Air Navigation and Airport Charges
Rules that have the effect of allowing air navigation and airport authorities to hold owners/lessors and financiers responsible for unpaid charges owed by the operator, for example, those granting such entities super priority or detention rights against aircraft, are inefficient and against general principles.

AWG is committed to working with these authorities and other bodies to find alternative approaches that address our concerns, while ensuring effective collection of amounts needed to finance air navigation and airport systems.

The approach of AWG to these problems is divided into three areas: risk allocation, risk mitigation, and risk management.


Certain air navigation and airport authorities have broad priority and detention rights against an aircraft for debts owing to that entity, including debts arising through use of other aircraft (the latter, so-called fleet lien).

The effect of such priority and detention rights is to penalise owners/lessors and financiers who neither contributed to the incurred debt nor have the practical ability to prevent that debt from accumulating. AWG believes that owners/lessors and financiers – innocent parties – should not by virtue of property rights in aircraft be made liable for navigation and airport charges incurred by operators.

The threshold question centers on the appropriate allocation of risk. AWG takes particular issue with the existence and exercise of rules that allocate risk to innocent parities, starting with but not limited to the fleet lien.

The fleet lien, including on behalf of debts owed to Eurocontrol, exists in the United Kingdom. It has recently been exercised, with litigation resulting. AWG submitted documents relating to the fleet lien in the related court proceedings. AWG was not a party to such proceedings. Fleet lien issues are also subject to litigation in Canada. An AWG - taking issue with fleet liens in general and as applied in Canada - was cited as authority by parties to that litigation.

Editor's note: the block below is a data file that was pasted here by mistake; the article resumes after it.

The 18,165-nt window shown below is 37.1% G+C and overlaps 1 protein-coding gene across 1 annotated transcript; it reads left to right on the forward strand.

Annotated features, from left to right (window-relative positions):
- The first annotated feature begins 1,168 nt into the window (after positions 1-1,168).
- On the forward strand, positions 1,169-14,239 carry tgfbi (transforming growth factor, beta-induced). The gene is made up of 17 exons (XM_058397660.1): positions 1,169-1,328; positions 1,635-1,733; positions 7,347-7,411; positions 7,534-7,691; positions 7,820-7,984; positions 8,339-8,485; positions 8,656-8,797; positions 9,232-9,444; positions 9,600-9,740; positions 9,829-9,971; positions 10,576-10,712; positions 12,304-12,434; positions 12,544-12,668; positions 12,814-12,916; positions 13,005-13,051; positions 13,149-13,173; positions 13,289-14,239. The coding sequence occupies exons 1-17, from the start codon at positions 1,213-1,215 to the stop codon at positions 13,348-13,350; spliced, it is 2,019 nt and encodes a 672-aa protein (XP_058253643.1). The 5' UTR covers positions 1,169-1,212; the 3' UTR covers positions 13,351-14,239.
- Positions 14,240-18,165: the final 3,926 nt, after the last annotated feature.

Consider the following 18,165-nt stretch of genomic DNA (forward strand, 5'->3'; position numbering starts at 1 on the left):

To the extent that courts, interpreting statutory law, uphold fleet liens and similar rights, AWG believes that a legislative change to such law is required.


Risks related to liens and detention rights in favor of air navigation and airport authorities in respect of leased or financed aircraft, where not eliminated, need to be mitigated in practice.

One such means is the EC Regulation on Common Charging System, (EC) No 1794/2006.

Section 14(3) of that Regulation states that countries 'shall ... ensure that effective enforcement measures are applied {which} may include denial of services, detention, or other enforcement measures in accordance with applicable law'.

This regulation, if effectively implemented, has the potential to mitigate risks to owners and lessors, particularly if action other than liens are utilised by States. AWG is monitoring the implementation process.


Risks related to liens and detention rights in favor of air navigation and airport authorities in respect of leased or financed aircraft, where not eliminated or mitigated, need to be managed in practice.

One such means is access to airline account information through arrangements with Eurocontrol. With an airline's express consent, Eurocontrol will provide a lessor / financier with electronic access (through its web-based data retrieval system, CEFA) to an airline's account information. That process, developed from an email based system worked out between AWG and Eurocontrol, helps keep that lessor / financier apprised of the general situation. While not addressing the fundamental risk allocation, it could serve as an early warning of potential problems. Those wanting further information should contact the Central Route Charges Office of Eurocontrol.

More broadly, AWG has proposed the development of a more comprehensive enhanced information system. With an airlines' consent, a creditor would be provided with online aircraft specific debt information. We encourage support and development of this concept by Eurocontrol and others.